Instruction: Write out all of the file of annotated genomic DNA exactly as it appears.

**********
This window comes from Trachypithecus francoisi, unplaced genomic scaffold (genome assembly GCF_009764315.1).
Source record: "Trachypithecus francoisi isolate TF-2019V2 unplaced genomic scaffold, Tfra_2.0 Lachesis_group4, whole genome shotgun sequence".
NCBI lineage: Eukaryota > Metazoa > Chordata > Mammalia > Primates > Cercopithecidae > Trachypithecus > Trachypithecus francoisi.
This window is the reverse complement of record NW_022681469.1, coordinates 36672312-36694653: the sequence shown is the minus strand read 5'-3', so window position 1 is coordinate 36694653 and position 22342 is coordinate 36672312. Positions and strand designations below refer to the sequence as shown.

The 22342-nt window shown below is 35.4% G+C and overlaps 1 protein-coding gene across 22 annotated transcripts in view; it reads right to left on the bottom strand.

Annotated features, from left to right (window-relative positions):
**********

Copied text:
This window comes from Trachypithecus francoisi, unplaced genomic scaffold (genome assembly GCF_009764315.1).
Source record: "Trachypithecus francoisi isolate TF-2019V2 unplaced genomic scaffold, Tfra_2.0 Lachesis_group4, whole genome shotgun sequence".
NCBI lineage: Eukaryota > Metazoa > Chordata > Mammalia > Primates > Cercopithecidae > Trachypithecus > Trachypithecus francoisi.
This window is the reverse complement of record NW_022681469.1, coordinates 36672312-36694653: the sequence shown is the minus strand read 5'-3', so window position 1 is coordinate 36694653 and position 22342 is coordinate 36672312. Positions and strand designations below refer to the sequence as shown.

The 22342-nt window shown below is 35.4% G+C and overlaps 1 protein-coding gene across 22 annotated transcripts in view; it reads right to left on the bottom strand.

Annotated features, from left to right (window-relative positions):